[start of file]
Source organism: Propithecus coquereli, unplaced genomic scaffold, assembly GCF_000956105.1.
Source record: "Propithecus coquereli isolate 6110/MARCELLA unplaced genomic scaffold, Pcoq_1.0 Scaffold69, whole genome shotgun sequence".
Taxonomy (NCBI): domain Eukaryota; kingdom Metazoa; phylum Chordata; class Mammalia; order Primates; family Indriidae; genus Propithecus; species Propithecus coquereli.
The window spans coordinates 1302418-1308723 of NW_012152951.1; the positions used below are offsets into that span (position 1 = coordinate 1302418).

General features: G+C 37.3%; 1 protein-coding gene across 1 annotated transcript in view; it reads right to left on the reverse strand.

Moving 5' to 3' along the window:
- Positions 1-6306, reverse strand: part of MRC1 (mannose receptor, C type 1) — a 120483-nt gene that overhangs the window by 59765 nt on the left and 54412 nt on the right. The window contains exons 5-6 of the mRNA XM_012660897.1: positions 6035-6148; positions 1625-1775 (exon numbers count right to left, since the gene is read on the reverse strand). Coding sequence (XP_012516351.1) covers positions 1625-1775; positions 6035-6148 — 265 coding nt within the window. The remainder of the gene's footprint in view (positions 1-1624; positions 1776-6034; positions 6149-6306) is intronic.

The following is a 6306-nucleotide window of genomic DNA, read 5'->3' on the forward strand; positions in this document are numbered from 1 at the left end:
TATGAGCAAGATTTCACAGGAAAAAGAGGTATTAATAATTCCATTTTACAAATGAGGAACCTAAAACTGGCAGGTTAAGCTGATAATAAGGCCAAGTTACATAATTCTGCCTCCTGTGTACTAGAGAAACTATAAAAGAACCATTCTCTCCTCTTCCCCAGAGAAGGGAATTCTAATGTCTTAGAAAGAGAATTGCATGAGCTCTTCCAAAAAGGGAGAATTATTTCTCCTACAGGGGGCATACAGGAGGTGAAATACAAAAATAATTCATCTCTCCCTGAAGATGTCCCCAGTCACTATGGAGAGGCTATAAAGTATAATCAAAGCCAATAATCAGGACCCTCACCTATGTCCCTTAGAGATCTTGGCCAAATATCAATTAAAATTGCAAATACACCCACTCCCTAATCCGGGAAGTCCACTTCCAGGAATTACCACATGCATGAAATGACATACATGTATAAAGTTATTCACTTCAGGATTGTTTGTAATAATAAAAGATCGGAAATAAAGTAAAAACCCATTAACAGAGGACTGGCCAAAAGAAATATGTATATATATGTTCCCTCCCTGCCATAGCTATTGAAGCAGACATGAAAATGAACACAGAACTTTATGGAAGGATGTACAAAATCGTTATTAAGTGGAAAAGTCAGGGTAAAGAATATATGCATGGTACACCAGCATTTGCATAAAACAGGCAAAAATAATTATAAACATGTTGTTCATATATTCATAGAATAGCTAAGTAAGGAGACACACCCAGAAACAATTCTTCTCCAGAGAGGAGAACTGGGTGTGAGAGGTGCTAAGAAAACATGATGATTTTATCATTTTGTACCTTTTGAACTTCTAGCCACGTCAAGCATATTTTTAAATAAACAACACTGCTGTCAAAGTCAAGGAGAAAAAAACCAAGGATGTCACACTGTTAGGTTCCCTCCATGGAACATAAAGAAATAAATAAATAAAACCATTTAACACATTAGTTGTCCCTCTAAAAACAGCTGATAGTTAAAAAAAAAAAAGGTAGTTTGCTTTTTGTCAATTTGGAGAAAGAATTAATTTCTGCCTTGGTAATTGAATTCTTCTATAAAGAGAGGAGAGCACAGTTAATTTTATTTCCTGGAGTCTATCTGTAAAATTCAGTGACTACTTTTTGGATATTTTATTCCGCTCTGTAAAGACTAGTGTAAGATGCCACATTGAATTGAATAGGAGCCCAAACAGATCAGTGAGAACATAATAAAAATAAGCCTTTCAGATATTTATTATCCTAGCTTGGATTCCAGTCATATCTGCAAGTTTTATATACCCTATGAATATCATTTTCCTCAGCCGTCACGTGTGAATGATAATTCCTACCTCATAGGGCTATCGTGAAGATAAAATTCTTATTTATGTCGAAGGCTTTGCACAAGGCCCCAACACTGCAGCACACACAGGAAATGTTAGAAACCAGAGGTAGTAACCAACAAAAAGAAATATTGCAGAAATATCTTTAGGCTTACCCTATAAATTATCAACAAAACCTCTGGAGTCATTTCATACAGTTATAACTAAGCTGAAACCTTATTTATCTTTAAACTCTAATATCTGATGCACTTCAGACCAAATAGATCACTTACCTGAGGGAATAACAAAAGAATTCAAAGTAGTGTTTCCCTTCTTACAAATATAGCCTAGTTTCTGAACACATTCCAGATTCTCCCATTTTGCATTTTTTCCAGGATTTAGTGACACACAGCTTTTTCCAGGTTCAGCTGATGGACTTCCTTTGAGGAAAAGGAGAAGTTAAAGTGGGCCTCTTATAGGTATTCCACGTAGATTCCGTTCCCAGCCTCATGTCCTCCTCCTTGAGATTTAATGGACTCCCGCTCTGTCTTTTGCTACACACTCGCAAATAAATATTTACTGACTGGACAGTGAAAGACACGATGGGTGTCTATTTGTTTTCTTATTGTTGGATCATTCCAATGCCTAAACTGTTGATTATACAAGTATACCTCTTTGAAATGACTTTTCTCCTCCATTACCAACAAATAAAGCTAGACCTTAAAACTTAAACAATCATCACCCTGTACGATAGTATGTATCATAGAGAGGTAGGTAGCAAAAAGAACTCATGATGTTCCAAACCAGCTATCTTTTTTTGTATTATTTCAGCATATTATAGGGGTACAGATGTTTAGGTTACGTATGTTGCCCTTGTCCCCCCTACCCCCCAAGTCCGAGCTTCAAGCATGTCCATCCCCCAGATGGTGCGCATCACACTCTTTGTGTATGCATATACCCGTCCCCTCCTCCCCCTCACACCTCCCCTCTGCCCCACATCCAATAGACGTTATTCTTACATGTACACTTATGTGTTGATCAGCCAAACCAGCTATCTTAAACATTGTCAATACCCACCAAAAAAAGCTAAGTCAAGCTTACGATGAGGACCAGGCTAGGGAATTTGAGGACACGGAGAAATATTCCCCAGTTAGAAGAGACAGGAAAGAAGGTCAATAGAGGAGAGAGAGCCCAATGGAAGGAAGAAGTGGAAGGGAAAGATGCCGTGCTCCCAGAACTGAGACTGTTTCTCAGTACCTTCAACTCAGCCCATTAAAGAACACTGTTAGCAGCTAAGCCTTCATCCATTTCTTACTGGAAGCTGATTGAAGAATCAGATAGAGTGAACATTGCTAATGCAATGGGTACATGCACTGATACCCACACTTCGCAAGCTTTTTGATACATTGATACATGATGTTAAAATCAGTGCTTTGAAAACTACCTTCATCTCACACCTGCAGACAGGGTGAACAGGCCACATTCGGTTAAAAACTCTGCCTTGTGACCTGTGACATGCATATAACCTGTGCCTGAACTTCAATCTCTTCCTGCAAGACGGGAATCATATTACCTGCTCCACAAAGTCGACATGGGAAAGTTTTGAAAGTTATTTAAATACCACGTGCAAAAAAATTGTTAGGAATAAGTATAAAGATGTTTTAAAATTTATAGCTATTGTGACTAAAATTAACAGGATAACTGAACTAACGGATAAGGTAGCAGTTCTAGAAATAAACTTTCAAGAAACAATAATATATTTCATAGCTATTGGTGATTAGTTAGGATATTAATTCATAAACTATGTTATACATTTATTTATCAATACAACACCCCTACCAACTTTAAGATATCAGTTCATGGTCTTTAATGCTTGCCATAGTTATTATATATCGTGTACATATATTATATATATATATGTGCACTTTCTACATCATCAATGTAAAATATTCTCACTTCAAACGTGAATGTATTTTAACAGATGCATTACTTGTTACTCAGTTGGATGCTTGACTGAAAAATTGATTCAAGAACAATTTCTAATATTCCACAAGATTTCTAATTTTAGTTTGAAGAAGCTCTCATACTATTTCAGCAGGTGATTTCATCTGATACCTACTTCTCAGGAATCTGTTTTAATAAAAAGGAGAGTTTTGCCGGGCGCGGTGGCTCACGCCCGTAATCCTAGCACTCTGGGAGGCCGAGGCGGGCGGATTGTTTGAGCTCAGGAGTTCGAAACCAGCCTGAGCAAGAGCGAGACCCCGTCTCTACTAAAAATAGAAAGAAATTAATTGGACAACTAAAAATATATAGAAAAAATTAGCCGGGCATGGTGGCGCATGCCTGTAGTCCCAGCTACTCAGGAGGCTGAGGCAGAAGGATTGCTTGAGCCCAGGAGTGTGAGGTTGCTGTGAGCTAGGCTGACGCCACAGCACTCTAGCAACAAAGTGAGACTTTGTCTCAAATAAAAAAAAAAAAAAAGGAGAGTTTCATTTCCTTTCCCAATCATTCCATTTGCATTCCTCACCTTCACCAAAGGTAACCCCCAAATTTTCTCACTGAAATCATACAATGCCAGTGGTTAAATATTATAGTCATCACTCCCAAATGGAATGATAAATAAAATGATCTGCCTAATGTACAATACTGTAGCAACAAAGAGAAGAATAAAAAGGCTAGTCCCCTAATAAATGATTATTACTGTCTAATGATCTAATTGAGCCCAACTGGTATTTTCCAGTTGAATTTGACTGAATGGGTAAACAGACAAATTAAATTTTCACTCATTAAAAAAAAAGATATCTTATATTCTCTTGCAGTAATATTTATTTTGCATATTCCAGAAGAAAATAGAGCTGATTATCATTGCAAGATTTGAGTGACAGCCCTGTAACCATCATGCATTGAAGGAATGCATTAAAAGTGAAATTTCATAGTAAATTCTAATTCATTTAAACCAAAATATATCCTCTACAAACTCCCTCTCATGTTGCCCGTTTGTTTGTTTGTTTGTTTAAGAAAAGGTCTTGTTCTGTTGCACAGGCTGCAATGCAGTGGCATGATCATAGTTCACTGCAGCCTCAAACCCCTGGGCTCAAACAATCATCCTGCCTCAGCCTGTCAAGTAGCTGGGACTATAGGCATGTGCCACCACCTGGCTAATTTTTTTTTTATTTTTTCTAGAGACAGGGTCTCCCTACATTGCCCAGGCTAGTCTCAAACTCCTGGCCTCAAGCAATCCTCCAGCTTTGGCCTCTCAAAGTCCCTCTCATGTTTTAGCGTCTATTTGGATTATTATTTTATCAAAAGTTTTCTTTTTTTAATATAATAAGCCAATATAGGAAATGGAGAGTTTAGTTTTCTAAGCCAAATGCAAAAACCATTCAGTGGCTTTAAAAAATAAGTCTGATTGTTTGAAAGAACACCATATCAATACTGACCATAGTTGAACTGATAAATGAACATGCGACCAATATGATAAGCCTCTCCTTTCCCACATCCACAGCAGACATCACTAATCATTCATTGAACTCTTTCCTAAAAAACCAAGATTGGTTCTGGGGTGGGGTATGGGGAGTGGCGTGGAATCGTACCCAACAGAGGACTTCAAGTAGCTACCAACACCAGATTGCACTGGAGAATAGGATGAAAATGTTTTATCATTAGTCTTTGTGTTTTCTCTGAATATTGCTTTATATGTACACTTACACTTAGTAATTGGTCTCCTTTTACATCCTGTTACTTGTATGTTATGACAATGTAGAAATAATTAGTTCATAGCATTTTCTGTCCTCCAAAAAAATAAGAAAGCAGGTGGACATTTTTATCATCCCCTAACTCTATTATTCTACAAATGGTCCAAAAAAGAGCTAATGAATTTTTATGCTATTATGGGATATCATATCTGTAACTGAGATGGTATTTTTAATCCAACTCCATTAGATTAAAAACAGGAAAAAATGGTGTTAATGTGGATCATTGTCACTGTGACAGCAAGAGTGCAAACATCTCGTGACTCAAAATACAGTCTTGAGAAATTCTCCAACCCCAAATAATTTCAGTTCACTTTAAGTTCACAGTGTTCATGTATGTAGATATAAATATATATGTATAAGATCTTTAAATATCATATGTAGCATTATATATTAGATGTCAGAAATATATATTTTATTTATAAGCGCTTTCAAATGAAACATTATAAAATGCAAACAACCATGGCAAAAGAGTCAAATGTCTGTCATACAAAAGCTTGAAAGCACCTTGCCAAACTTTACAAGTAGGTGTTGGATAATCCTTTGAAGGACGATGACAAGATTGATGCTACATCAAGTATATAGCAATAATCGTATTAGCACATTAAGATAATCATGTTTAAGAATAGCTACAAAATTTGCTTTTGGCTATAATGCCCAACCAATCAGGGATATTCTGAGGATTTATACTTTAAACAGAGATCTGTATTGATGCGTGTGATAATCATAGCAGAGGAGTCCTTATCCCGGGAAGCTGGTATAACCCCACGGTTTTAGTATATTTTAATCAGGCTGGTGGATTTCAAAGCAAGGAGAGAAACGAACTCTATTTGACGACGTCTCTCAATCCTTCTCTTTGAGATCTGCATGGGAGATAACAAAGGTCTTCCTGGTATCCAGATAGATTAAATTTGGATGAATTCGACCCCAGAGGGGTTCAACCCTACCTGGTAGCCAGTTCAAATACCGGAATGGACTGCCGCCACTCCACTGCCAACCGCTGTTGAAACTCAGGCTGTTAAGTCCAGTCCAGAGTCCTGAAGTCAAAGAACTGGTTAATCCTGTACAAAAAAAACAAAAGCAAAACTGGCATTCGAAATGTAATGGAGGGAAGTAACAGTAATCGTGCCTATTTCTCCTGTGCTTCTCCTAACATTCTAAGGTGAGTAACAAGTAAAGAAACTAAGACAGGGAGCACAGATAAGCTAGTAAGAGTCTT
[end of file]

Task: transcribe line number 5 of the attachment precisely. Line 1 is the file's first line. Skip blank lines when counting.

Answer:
General features: G+C 37.3%; 1 protein-coding gene across 1 annotated transcript in view; it reads right to left on the reverse strand.